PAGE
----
My absolute favorite part of college was living with my friends. One year, I lived in a house with fourteen other girls; another year, there were eleven of us. It was the best: always someone to talk to, distract me from writing papers, or take spontaneous midnight milkshake runs with. The community I got to be a part of was rich and deep and glorious, and I loved it so much.
And then I graduated, and I moved from Virginia to Florida, where I knew approximately three people.
Maybe this is just me, but I feel like graduating from high school and going to college is something that people spend a lot of time preparing you for. But graduating college and heading into the real world? Not so much. There’s a whole lot less of an instruction manual for that. And one of those things you don’t expect that you’ll have to navigate is this: how to start from scratch with friendships. How to go from being constantly surrounded by other 18- to 22-year-olds with minimal responsibilities and countless opportunities for plugging in to sitting alone on the couch on a Friday night, tired from your grown-up job, contemplating whether or not you’re feeling brave enough to text one of the people you maybe only just met last week, or if that would be too presumptuous.
Right now, I’m two and half years into my Orlando life, and to be honest, I still miss some of those deep friendships I had in college. But that’s not to say I don’t have something good here, too – it’s just different, because the stage of life is different. So if you are just starting out that journey and trying your best to navigate those differences, here are three reminders for you right now:
1. It’s okay to grieve the friends you left behind.
The job that brought me to Orlando involved a lot of international travel, which I loved – but it also meant I was gone a lot and had less opportunity to dig roots into my new city. There was a moment about half a year after I moved that I found myself in Beijing, wide awake at 4am because jetlag, reading Bread & Wine by Shauna Niequist. And as I read her beautiful words about their community rallying around her family in a hard time, I cried – for myself. I used to have that kind of community, I thought. And now I don’t. When I returned to Orlando, I told my then boyfriend (now husband) about that realization. I didn’t want him to fix it for me – I just wanted him to know, because it had surprised me a little bit to realize my own sadness. The good thing that came out of it was that it made me realize how desperately I wanted to grow friendships like that here.
The problem can come when the grieving turns to wallowing and you get stuck. But it is perfectly okay and even good to acknowledge your sadness – especially if that can be a call to action.
2. Be brave and say yes.
Maybe when you’re just starting out in the real world, being brave means saying yes to tag along with the one person you sort of know to a party, even though you are scared you might end up standing around awkwardly by yourself. Maybe it means trying out a new church, even if you have to sit by yourself. Maybe it means stepping out and exploring your new city, and maybe even going out of your comfort zone a little to invite a potential new friend to do it with you.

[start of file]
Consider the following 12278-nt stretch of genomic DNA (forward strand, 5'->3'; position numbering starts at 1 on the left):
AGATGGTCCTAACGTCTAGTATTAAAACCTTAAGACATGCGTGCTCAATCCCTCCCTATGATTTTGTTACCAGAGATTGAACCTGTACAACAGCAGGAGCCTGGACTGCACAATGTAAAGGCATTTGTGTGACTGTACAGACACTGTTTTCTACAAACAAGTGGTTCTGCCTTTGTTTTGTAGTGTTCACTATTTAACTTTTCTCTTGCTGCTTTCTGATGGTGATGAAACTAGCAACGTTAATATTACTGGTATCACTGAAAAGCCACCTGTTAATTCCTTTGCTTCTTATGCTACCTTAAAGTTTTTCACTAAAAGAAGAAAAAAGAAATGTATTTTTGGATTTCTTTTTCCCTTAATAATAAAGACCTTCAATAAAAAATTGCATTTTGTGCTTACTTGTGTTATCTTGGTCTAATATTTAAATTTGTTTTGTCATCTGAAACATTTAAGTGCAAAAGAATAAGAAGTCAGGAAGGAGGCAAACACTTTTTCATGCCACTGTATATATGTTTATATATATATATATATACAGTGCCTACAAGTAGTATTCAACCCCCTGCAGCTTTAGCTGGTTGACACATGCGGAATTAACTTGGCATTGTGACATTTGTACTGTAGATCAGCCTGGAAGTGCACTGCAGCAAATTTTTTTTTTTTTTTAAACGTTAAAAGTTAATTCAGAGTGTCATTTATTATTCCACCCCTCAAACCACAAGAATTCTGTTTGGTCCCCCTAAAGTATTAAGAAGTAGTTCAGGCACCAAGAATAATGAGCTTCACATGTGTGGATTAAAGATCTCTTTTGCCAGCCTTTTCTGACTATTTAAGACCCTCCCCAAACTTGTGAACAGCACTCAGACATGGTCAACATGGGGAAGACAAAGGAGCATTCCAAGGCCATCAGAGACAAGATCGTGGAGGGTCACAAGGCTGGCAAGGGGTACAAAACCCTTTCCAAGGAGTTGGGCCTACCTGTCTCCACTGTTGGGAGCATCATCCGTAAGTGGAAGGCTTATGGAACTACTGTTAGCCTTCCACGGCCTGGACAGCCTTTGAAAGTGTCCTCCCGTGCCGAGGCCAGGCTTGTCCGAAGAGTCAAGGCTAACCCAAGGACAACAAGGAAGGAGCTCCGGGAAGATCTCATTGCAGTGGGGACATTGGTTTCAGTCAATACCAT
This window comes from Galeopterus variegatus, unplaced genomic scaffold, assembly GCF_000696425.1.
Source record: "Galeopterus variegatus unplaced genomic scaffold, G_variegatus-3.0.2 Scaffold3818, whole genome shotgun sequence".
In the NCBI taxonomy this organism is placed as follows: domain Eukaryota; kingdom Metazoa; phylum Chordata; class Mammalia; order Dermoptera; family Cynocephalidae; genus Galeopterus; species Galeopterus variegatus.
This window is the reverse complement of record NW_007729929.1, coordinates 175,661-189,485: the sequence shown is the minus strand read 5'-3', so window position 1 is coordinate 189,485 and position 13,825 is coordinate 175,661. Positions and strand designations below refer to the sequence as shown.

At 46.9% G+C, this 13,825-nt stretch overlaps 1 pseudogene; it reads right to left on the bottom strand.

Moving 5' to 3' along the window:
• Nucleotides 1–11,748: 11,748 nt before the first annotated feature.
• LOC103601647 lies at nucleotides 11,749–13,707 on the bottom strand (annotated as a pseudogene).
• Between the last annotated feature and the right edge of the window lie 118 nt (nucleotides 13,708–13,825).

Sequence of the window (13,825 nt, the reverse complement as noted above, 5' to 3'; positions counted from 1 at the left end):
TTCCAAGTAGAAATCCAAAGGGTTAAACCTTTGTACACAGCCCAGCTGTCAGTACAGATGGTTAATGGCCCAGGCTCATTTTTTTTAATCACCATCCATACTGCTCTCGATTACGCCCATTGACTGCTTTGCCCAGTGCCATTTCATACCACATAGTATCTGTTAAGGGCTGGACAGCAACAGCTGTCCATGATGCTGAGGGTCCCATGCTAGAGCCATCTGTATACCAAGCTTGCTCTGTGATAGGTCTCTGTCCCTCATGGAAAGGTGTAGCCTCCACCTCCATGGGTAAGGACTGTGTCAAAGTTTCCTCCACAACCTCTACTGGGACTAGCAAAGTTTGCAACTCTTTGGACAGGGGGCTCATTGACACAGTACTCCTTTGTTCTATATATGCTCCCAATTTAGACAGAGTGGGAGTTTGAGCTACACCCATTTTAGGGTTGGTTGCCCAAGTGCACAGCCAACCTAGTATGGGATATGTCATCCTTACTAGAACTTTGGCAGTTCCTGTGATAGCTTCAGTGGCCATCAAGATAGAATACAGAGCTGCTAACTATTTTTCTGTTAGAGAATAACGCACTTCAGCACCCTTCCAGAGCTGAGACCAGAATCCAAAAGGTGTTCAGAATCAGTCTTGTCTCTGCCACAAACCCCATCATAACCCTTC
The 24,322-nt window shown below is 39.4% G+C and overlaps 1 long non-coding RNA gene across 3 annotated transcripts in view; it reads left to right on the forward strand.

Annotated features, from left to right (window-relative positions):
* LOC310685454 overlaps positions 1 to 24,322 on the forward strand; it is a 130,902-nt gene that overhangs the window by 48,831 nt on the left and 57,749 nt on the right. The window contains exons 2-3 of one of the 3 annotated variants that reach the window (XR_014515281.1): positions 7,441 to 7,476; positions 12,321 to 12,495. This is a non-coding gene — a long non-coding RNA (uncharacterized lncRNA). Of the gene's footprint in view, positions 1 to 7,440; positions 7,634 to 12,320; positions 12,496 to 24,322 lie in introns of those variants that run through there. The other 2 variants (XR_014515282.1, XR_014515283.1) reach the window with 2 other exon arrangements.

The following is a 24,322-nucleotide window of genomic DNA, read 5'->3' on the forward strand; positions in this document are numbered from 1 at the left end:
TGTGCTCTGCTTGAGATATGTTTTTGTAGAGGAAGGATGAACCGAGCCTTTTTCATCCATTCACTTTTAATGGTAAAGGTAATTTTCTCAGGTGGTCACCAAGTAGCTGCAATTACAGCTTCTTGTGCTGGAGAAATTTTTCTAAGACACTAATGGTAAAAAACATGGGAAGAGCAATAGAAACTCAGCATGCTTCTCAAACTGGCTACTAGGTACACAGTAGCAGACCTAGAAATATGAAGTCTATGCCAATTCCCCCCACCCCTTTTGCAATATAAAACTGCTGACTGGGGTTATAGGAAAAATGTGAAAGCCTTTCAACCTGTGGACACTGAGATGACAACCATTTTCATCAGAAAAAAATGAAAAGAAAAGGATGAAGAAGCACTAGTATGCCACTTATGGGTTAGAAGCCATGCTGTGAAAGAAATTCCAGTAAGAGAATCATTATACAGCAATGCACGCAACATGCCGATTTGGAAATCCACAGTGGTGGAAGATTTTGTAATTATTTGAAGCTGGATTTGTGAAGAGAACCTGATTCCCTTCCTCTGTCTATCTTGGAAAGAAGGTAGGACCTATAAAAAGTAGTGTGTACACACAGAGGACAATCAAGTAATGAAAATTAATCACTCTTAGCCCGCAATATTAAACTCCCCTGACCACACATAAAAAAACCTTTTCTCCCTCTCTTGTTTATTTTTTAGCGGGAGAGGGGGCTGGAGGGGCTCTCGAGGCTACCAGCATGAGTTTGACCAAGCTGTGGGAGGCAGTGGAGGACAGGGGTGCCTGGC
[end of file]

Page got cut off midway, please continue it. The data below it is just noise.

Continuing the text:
In college, you’re practically tripping over places and spaces where you can meet people and make friends. Post-graduation, you have to work much harder to seek out and create those opportunities, which often comes down to taking a deep breath and just being brave.
Editor’s note: If you’re looking for some encouraging reads on being brave and saying yes try Amy Poehler’s Yes Please and Let’s All Be Brave by Annie Downs.
3. Remember the truth of the situation.
There’ve been times that I’ve worked really hard to organize something or invite people over and then no one can come, and I take it personally. Is there something wrong with me? I think. But what I really need to do is remember the truth: grown-up life is busy. People have full-time jobs, and then need to go grocery shopping and clean their houses and rest and stuff. It’s a different world than when you just had a couple classes a day and studying you didn’t really want to do anyway.
There’ve been times when I see people around me hanging out and doing things – and by “see” I mean via Instagram while I’m already wearing sweatpants at 7pm and watching Netflix alone. I think, Why don’t I have people I can call up and do things with? Why do I never have weekend plans? But I need to remind myself of the truth: these are people who have known each other for a long time; who still are living in the town they went to college – together! – in, and if I had stayed in Virginia, my friendships would look like that too.
And there’ve been times when I’ve gotten to know people better and learned that they have been feeling the exact same things that I have. The truth is this: you’re not the only one struggling through this stage.
Deep community does take effort, but mostly it takes time. So take a deep breath and be brave, remind yourself of the truth when you start to doubt yourself, and carry on!
Caroline Swartz is twenty-something, newly married 7th grade Language Arts teacher who never really expected to end up living in Orlando, Florida. Caroline grew up in Addis Ababa, Ethiopia, which gave her a deep love for travel and the world, as well as helping other international kids understand themselves. You can find her either out and about discovering new local spots in her city, or sitting on the couch watching HGTV with her husband. Follow along with her on instagram: @carrie_lion!